Finding a Spot of Calm and Serenity in Epcot’s Japan Pavilion

As one tours the World Showcase at Epcot, it's easy to get caught up in the waves of people and even if you have a concrete plan, sometimes the hustle and bustle of the day takes a toll. Suddenly you find yourself a weary world traveler in need of a quiet spot to rest.

The Japan Pavilion is that perfect quiet spot. I will admit that up until very recently this was one pavilion that I usually passed by, unless the kids wanted to visit the Mitsukoshi Department Store. I never stopped and just took in the beauty of the pavilion.

But on a recent trip I slowed down and took the time to discover what makes this pavilion so special.

At the lagoon's edge guests will see a bright red tori gate, which is a gate of honor that resembles a Japanese calligraphic character. Looking toward the pavilion, you will see a five-story pagoda (a goju-no-tu).

Pagoda in the Japan Pavilion with gardensPagoda in the Japan Pavilion with gardens

The five stories of the pagoda represent the five elements from which Buddhists believe everything in the universe is created: earth, water, fire, wind, and sky. The pagoda was inspired by the eighth century Horyuji temple in Nara and it stands 83 feet high and is topped with a 9-ringed spire that features gold wind chimes.

The formal garden behind the pagoda was created to evoke a sense of serenity with its cascading waterfalls, footbridges, and koi pond. On a recent visit this serenity was broken only by the sounds of Matsuriza, the Taiko drummers who perform each day in the pavilion. A good tip: there is a great spot to sit just below the Katsura Grill where you can relax, enjoy some sushi, and listen to Matsuriza perform.

Matsuriza, the Taiko drummersMatsuriza, the Taiko drummers

On the other side of the pavilion's courtyard is the Shishinden which was inspired by the ceremonial and coronation hall located in the Imperial Palace grounds in Kyoto. This is where guests will find the Mitsukoshi Department Store, which is a retail wonderland.

If you are looking for a traditional Japanese gift, this is the place to find it. The store features Japanese footwear, kimonos, anime items, Hello Kitty, and snack foods. There's also a "pick a pearl" tank where guests can choose an oyster and you get to purchase the pearl (it costs about $20). You can spend a lot of time wandering around the store and there's even a sake counter in the back where you can try a sample of sake.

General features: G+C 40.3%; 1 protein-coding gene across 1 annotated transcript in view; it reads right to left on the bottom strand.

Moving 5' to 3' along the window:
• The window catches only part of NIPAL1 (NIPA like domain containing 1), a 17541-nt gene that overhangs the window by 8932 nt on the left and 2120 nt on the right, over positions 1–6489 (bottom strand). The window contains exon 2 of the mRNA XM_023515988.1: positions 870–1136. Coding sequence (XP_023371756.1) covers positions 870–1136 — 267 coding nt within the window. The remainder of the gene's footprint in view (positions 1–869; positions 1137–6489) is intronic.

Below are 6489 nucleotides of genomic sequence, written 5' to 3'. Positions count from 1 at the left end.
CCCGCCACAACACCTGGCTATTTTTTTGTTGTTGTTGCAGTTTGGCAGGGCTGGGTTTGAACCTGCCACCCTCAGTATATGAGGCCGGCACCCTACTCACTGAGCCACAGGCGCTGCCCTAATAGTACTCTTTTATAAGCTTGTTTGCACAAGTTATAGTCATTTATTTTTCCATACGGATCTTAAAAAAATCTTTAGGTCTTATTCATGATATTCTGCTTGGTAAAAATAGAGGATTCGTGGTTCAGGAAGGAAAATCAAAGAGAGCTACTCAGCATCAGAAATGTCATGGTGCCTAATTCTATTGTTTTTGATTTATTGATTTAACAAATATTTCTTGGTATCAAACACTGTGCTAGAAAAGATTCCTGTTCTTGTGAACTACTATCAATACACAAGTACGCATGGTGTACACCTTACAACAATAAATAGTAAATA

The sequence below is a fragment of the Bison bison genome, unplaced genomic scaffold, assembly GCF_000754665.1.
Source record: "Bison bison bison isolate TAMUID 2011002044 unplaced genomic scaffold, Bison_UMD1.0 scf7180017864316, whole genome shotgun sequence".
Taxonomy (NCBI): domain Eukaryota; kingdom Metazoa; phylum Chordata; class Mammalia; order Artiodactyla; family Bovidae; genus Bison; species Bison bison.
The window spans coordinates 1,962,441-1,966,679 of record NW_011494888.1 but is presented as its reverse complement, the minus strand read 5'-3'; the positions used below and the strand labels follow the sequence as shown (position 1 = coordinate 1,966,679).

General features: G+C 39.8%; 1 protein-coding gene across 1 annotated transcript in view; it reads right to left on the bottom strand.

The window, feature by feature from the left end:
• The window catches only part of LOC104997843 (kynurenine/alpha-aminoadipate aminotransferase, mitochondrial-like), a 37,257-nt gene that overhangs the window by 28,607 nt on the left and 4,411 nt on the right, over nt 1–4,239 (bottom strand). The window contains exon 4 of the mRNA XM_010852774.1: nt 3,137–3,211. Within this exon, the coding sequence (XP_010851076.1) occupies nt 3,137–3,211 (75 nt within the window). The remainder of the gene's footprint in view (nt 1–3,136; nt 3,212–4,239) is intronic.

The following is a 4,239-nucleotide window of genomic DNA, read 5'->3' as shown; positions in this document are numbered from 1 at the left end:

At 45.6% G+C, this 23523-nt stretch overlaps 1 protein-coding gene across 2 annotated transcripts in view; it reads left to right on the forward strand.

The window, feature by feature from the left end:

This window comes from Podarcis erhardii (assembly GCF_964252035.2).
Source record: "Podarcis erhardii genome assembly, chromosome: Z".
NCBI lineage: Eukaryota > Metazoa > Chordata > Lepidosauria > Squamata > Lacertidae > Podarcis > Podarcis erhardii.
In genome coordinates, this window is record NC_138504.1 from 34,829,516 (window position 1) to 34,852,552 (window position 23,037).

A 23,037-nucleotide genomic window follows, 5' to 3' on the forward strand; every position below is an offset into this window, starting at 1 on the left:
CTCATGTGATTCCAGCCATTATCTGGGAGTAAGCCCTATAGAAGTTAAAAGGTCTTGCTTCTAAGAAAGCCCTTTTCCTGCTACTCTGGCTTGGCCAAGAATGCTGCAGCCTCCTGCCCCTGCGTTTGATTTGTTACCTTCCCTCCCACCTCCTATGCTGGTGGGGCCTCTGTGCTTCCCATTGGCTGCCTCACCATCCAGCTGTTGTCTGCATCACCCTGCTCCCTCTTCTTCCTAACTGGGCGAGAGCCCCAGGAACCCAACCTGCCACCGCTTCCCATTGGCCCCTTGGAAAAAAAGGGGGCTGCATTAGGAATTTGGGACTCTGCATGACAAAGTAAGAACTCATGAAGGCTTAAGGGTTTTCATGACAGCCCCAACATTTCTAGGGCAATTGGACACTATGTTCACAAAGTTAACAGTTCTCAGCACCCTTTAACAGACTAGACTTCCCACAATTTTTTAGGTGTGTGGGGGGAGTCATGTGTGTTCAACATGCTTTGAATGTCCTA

If you can make it out of the store, you'll want to check out the Bijutsu-kan Gallery where you'll find the exhibit "Spirited Beasts: From Ancient Stories to Anime Stars." The exhibit showcases how popular contemporary characters like Naruto have roots in traditional Japanese folklore. Another highlight of the pavilion used to be Miyuki the candy lady, but sadly her last performance in the pavilion was at the end of November.

After all the touring and shopping, perhaps you've worked up an appetite. The Japan Pavilion is home to several popular dining locations. If you're looking for a quick service meal, stop by the Katsura Grill where you'll find sushi, teriyaki dishes, and udon. Our friends at the Disney Food Blog reviewed the menu if you want to get a sneak peek into the menu before you visit.

Katsura GrillKatsura Grill

A fun dining option is always Teppan Edo, which is a traditional teppanyyaki-style restaurant, also known as a Japanese steakhouse. Guests are seated around a hibachi and you're treated to great food and entertainment all in one. You'll want to check out this review from our friends at the Disney Food Blog!

Next door to Teppan Edo is Tokyo Dining, the other table service location in the pavilion. Here you'll find traditional Japanese dishes including sushi, tempura, and grilled meats. The restaurant also has a prix fixe lunch menu.

Between the gorgeous gardens, the incredible shopping, and the delicious food this pavilion is one of my new favorite places to spend some quality time while touring Epcot. And while the younger members of your touring group might be disappointed that there are no characters to meet in Japan, there is still a Kidcot Stop and a whole lot of fun stuff to buy at Mitsukoshi.

What's your favorite thing to do while visiting the Japan Pavilion?

Don wrote on Mon, 12/09/2013 - 17:58:

Anonymous's picture

Trivia: The location of the art exhibit was originally planned as queue area for a large-scale attraction. The enormous show building, behind the retail sake area, had originally been set aside from the main attraction. It's mainly just used for storage and some office space, now.

The attraction is variously described as a Mt. Fuji bobsled-style roller coaster, a walkthrough "bullet-train" Circle Vision experience that simulated a ride through the Japanese countryside, an Americanized version of Disneyland Tokyo's "Meet the World" attraction, and other concepts.

Kristen K. wrote on Tue, 12/10/2013 - 13:00:

Kristen K.'s picture

That would have been so cool Don! I don't think that I knew that, but I've always fel like there was supposed to be something more there. SO many attractions that were planned for Epcot never really made it to the Park, its sad to me.

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